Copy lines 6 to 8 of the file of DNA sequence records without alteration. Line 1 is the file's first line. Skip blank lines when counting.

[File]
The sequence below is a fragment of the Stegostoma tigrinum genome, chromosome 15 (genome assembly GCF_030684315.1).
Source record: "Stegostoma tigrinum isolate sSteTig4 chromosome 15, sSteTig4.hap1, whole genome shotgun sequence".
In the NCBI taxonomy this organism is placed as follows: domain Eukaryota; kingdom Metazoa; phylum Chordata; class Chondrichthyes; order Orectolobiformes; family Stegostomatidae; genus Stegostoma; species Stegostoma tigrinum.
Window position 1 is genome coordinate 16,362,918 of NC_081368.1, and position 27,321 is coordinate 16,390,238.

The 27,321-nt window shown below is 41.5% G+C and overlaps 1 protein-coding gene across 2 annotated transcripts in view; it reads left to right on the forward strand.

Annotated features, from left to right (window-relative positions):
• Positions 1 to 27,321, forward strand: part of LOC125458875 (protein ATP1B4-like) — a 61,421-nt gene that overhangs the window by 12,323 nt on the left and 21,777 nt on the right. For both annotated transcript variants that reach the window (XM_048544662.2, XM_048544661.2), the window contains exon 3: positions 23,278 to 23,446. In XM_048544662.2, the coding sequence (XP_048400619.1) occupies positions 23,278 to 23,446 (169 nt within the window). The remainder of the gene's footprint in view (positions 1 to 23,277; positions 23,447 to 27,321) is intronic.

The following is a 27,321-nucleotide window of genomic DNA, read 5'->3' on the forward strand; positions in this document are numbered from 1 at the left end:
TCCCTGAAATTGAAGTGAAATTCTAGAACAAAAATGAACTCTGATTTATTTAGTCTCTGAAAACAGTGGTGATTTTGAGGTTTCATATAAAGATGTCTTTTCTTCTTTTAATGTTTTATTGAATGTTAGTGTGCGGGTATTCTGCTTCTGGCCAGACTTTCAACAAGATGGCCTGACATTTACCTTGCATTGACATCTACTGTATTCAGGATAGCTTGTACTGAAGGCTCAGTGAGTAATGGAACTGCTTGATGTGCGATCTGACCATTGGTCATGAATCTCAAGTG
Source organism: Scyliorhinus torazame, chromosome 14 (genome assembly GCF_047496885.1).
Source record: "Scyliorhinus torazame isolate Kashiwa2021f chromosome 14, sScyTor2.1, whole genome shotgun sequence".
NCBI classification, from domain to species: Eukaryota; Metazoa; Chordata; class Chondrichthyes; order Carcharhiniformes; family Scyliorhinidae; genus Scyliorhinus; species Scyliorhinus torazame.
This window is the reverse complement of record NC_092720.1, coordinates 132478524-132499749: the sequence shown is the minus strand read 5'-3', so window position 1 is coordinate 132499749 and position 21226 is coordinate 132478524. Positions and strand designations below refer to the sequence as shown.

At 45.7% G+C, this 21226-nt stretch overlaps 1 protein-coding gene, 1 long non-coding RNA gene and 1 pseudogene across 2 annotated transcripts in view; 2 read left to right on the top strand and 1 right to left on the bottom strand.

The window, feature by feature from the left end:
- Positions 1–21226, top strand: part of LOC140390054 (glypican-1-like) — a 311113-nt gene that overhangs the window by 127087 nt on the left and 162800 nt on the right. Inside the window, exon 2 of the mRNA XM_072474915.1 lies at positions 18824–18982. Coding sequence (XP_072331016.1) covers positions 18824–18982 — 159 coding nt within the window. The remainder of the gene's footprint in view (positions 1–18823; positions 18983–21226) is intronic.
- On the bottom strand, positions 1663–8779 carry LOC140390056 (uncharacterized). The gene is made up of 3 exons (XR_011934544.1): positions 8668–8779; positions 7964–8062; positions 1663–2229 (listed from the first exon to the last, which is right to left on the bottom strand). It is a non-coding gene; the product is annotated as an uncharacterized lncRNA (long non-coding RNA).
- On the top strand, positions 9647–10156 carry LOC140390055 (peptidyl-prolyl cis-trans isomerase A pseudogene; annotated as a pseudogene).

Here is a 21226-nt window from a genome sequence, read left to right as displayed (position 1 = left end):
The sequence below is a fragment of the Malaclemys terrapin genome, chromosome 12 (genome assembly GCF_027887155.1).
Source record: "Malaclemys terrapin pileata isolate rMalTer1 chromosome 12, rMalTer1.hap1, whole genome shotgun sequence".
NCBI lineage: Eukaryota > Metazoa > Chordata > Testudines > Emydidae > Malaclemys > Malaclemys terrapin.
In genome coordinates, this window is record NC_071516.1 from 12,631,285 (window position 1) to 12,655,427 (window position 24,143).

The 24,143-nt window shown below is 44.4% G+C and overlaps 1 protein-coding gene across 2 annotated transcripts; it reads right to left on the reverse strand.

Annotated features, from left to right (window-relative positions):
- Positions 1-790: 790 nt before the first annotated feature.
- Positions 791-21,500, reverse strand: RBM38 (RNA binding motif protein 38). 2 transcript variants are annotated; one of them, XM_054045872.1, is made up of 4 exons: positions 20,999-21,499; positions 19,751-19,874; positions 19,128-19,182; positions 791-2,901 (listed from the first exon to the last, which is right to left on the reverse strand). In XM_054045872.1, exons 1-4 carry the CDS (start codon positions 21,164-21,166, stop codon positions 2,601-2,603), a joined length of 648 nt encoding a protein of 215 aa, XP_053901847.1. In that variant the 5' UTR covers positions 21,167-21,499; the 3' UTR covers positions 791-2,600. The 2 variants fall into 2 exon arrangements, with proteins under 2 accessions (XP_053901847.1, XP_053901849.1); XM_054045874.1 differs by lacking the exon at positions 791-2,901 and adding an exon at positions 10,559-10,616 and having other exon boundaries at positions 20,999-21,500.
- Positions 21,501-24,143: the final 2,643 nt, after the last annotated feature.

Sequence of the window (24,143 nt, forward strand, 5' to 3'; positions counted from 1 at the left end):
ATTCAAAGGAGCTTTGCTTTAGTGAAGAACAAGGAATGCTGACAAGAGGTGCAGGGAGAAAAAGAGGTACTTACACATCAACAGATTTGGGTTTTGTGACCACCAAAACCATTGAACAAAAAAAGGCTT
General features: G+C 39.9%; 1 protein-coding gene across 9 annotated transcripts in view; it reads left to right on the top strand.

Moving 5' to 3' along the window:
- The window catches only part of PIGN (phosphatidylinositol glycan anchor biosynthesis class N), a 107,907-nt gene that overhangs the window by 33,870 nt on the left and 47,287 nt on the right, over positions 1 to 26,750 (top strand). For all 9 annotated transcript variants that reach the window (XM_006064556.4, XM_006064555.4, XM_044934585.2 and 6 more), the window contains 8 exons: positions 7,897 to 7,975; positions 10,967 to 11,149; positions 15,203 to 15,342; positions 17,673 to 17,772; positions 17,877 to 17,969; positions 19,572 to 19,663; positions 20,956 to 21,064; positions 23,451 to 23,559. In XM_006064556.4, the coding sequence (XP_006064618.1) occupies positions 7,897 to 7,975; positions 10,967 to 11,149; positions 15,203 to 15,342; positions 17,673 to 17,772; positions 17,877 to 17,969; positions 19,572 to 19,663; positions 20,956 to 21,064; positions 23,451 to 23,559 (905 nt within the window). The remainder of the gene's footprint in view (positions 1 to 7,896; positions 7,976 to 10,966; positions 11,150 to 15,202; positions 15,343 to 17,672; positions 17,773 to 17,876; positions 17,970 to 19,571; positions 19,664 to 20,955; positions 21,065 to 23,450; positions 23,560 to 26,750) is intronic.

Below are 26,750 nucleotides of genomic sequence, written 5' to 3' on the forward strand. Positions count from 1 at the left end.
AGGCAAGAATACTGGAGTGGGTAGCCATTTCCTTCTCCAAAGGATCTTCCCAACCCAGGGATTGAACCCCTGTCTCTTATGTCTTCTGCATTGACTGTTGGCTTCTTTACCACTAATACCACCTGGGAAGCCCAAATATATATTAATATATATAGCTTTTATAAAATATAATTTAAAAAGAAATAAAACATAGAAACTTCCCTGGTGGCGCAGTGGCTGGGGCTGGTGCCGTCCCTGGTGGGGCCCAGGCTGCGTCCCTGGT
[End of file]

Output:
Annotated features, from left to right (window-relative positions):
• Positions 1 to 27,321, forward strand: part of LOC125458875 (protein ATP1B4-like) — a 61,421-nt gene that overhangs the window by 12,323 nt on the left and 21,777 nt on the right. For both annotated transcript variants that reach the window (XM_048544662.2, XM_048544661.2), the window contains exon 3: positions 23,278 to 23,446. In XM_048544662.2, the coding sequence (XP_048400619.1) occupies positions 23,278 to 23,446 (169 nt within the window). The remainder of the gene's footprint in view (positions 1 to 23,277; positions 23,447 to 27,321) is intronic.

The following is a 27,321-nucleotide window of genomic DNA, read 5'->3' on the forward strand; positions in this document are numbered from 1 at the left end: